Republicans in the Iowa House say it’s time to sell or lease the state-owned fiber optic network that was championed by former Republican Governor Terry Branstad.  House Republican Leader Kraig Paulsen admits they don’t know how much the system’s work, or whether anyone would be willing to buy it.

The state started installing fiber optic cable throughout the state in 1990. It was Governor Branstad’s goal to provide "distance learning" in each school district over what is called the Iowa Communications Network. Paulsen says many superintendents tell him they use their ICN rooms for storage. "The technology’s dramatically outdated and we end up spending tens of millions of dollars each year on something that quite frankly really doesn’t have that much more capability than plugging your computer into the wall and hooking up to the Internet," Paulsen says.

The ICN provides audio-video hook-ups in 744 classrooms throughout the state, but the fiber optic cables are also providing phone service and Internet connections to every agency in state government. Paulsen argues even if the state doesn’t wind up finding a buyer for the Iowa Communications Network, the state might wind up spending less by getting phone and Internet services from a private company.

"The phone industry is so hyper-competitive, I can’t imagine we wouldn’t have an opportunity to spend less than the way we’re doing it," Paulsen says.

Forty-three Republicans voted in favor of selling the Iowa Communications Network during House debate this afternoon, but 55 Democrats voted against the idea. However, while Democrats may have rejected the argument this week, a key Democrat held open the possibility the ICN’s sale may be explored yet this spring. Representative Jo Oldson, a Democrat from Des Moines, is chairwoman of the House Appropriations Committee. "I think it’s an important issue to talk about, as we should every other issue that may affect the state budget," Oldson says. "But I think it’s a pretty complicated issue and it needs to be done in a pretty plan-full way."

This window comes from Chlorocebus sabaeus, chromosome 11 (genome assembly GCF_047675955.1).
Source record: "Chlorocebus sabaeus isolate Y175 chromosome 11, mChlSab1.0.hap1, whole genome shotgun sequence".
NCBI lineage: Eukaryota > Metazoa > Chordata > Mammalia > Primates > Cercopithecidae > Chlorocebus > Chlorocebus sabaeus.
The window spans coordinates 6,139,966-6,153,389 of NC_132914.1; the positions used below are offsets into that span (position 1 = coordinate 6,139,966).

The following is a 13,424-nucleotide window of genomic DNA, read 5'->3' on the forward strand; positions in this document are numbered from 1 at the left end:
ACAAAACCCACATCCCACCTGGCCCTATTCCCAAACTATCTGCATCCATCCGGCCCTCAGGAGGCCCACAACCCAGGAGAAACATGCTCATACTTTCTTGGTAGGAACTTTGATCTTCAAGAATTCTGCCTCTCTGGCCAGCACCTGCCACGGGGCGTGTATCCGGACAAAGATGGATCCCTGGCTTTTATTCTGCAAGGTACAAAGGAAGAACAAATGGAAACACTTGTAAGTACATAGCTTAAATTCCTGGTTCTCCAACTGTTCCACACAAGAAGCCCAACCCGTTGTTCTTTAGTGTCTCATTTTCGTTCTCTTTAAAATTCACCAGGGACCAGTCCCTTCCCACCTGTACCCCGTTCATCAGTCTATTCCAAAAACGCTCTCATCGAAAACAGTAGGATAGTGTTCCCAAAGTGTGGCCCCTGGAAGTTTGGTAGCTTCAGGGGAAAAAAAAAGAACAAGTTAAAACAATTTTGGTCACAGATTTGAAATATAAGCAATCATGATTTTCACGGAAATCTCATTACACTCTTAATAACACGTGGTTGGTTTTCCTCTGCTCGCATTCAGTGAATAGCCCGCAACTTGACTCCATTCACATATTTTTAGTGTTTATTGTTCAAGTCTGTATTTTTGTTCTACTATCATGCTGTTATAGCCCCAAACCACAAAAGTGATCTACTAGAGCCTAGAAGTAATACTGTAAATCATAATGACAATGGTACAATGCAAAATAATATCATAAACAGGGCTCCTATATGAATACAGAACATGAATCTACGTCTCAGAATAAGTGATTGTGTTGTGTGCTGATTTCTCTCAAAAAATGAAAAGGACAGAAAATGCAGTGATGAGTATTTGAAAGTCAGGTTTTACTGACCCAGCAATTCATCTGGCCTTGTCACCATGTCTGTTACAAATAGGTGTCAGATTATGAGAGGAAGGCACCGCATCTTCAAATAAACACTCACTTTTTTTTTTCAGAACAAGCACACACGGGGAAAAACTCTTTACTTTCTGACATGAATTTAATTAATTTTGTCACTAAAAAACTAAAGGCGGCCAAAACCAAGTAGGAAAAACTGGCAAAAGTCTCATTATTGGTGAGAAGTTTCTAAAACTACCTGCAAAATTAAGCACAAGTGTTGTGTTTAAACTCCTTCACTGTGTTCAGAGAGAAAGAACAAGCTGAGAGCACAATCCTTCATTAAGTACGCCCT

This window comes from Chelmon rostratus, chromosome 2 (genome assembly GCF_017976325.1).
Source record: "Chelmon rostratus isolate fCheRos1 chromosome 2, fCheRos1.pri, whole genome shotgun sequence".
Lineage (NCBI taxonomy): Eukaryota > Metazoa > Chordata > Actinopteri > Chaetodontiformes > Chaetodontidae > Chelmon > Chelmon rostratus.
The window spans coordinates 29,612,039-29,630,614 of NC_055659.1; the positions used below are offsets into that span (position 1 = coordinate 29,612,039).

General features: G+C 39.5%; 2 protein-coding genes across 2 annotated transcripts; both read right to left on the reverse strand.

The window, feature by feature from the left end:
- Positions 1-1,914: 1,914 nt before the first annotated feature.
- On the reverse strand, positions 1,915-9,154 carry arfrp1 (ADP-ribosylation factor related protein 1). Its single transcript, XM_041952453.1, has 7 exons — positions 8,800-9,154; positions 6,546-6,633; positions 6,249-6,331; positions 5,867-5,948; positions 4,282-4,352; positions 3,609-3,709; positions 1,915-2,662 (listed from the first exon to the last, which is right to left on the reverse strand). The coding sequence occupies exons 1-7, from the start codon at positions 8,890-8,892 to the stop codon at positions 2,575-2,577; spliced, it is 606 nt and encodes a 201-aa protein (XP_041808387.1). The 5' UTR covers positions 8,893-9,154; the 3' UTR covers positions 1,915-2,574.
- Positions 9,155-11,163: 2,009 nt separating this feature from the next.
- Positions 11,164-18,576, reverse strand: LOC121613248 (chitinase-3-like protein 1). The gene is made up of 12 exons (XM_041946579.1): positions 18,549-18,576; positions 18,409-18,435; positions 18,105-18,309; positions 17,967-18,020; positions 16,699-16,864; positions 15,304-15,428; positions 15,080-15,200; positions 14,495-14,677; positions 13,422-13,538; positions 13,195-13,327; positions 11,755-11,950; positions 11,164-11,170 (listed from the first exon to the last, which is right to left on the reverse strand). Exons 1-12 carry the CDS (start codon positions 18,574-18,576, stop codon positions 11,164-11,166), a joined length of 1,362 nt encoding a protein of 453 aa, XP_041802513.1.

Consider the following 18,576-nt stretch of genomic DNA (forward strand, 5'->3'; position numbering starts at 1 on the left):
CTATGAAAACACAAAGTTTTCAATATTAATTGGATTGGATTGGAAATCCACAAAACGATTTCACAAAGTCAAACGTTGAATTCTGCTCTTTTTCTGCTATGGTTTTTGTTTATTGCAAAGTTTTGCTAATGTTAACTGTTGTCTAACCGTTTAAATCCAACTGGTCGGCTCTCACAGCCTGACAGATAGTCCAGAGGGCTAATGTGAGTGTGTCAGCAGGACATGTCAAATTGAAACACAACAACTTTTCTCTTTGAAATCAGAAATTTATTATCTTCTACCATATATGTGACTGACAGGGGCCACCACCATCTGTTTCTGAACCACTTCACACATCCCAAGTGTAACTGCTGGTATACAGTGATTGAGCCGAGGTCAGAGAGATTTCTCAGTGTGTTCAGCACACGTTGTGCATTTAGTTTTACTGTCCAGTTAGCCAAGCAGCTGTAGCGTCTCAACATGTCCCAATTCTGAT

Representative Doris Kelley, a Democrat from Waterloo, reminded legislators their own laptops are linked to the Internet via the Iowa Communications Network when they’re at the statehouse — and Kelley argued the ICN should be used to expand broad-band access into remote sections of the state. "We have an asset that is so critical, but it’s underutilized," Kelley said. "And it’s under-utilized because we have not taken advantage of the opportunities that are there."

Representative Cecil Dolecheck, a Republican from Mount Ayr, says if the network is sold, accommodations must be made to keep some of the state-owned fiber optic lines serving rural areas of the state where high-speed Internet service is still not available. "I won’t say that I’m ready to sell it yet, although it will probably be a good move at some point in time to get that off the books," Dolecheck says, "but we need to make sure that we continue to provide the services…and I’m not sure that all of Iowa is quite up to speed."

Dolecheck also has a different perspective on the value of ICN classrooms. "I just had a visit with the person who coordinates the programs for I.C.N. In one week’s usage out of Southwestern Community College, there were over 30 presentations in one week," Dolecheck says. "And so as we go through this scenario and talk about selling the I.C.N. we have to be cognizant…of what they do for our schools…and make sure…that opportunity to use some kind of services remains there."